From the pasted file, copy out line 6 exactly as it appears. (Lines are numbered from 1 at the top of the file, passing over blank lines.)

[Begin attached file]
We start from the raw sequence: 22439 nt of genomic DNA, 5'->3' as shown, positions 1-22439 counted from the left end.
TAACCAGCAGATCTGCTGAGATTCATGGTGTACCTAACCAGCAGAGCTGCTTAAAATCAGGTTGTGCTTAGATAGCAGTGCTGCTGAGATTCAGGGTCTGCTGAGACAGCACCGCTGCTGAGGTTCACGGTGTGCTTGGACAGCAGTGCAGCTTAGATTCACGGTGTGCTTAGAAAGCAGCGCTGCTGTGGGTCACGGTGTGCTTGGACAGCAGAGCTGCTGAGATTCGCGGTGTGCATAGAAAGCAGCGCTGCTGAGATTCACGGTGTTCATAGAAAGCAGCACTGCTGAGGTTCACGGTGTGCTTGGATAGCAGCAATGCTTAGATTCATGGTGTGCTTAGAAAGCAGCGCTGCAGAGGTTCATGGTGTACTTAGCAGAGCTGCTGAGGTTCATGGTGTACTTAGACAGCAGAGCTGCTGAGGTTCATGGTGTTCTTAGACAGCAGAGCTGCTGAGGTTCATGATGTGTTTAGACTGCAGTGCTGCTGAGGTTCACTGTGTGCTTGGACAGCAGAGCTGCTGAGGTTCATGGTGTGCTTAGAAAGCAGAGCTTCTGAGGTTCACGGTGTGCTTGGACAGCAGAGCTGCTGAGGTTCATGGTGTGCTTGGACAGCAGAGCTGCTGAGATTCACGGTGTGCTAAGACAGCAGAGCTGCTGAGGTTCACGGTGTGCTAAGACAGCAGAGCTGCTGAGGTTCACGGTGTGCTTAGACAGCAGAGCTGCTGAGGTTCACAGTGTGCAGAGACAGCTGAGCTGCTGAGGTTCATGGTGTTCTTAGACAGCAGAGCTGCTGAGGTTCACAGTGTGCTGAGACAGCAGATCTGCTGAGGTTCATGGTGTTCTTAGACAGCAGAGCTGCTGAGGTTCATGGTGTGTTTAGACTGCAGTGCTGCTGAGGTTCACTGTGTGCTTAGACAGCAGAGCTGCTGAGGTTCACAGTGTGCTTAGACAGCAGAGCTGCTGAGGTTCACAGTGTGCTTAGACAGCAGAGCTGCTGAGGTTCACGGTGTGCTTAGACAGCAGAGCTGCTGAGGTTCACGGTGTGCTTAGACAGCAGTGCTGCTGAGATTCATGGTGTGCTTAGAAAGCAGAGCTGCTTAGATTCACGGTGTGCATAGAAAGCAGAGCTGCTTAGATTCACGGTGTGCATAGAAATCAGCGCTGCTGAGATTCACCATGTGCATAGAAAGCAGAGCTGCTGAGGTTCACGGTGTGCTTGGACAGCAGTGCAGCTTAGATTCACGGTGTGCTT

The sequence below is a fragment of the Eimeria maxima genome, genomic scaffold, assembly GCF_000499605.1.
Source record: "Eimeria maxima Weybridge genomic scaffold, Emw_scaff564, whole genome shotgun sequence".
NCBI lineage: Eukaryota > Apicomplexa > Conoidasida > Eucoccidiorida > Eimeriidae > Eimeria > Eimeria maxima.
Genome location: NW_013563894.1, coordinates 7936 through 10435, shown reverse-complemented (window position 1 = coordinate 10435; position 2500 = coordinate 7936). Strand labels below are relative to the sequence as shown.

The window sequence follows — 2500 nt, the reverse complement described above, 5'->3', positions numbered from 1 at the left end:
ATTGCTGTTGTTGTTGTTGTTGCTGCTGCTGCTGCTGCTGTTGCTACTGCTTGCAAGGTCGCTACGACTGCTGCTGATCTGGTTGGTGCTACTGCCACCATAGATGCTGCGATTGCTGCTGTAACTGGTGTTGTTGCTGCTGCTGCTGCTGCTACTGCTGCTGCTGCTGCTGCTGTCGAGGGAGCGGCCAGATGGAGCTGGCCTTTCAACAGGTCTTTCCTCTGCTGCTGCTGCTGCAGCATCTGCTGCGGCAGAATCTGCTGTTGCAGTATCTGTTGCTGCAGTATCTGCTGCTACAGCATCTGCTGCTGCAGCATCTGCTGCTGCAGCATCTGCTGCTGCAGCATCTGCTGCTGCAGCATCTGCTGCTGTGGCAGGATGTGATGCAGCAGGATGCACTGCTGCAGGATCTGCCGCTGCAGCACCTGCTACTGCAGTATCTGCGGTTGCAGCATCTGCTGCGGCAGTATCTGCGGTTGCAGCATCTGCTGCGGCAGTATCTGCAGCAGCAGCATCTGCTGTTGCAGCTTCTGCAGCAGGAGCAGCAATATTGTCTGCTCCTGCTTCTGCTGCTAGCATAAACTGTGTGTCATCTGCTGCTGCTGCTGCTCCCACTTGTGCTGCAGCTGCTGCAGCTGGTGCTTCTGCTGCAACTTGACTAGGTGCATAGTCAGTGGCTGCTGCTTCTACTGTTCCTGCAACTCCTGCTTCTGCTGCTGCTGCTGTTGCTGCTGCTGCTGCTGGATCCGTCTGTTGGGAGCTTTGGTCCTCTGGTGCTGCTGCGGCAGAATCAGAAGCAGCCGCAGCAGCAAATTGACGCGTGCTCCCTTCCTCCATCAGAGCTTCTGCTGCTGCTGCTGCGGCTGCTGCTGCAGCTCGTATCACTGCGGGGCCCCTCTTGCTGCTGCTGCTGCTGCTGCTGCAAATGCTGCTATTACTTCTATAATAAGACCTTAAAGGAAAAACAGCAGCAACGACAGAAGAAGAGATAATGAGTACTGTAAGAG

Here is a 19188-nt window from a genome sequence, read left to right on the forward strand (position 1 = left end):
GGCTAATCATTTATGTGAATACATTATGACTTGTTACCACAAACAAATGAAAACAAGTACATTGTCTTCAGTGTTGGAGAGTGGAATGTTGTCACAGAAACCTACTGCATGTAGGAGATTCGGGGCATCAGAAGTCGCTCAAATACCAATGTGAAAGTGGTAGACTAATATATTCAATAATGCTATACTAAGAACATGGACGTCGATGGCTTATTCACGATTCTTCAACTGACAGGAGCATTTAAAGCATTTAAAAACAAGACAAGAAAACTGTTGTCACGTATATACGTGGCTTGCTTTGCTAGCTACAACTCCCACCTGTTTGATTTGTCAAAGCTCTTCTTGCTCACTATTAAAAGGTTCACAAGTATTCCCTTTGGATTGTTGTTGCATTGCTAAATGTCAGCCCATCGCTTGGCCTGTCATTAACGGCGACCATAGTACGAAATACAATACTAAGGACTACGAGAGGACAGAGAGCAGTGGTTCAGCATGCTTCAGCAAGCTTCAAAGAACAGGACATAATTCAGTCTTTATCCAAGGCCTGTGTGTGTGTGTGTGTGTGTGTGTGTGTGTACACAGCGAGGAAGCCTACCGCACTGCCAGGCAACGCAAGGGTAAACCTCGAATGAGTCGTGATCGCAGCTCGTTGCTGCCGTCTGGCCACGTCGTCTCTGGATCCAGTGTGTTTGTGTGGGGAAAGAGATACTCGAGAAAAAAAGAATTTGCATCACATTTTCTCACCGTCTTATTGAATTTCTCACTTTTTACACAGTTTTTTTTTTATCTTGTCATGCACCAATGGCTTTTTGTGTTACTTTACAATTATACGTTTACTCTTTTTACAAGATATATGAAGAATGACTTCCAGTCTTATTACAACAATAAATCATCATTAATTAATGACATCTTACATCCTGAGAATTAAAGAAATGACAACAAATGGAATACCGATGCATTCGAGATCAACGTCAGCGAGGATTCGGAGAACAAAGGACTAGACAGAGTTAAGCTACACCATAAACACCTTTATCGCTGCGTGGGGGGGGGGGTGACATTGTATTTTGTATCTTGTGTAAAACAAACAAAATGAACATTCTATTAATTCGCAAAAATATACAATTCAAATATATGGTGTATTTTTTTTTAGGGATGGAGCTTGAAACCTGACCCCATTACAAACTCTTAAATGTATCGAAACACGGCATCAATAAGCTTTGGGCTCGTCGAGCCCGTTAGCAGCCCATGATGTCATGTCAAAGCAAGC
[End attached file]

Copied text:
Genome location: NW_013563894.1, coordinates 7936 through 10435, shown reverse-complemented (window position 1 = coordinate 10435; position 2500 = coordinate 7936). Strand labels below are relative to the sequence as shown.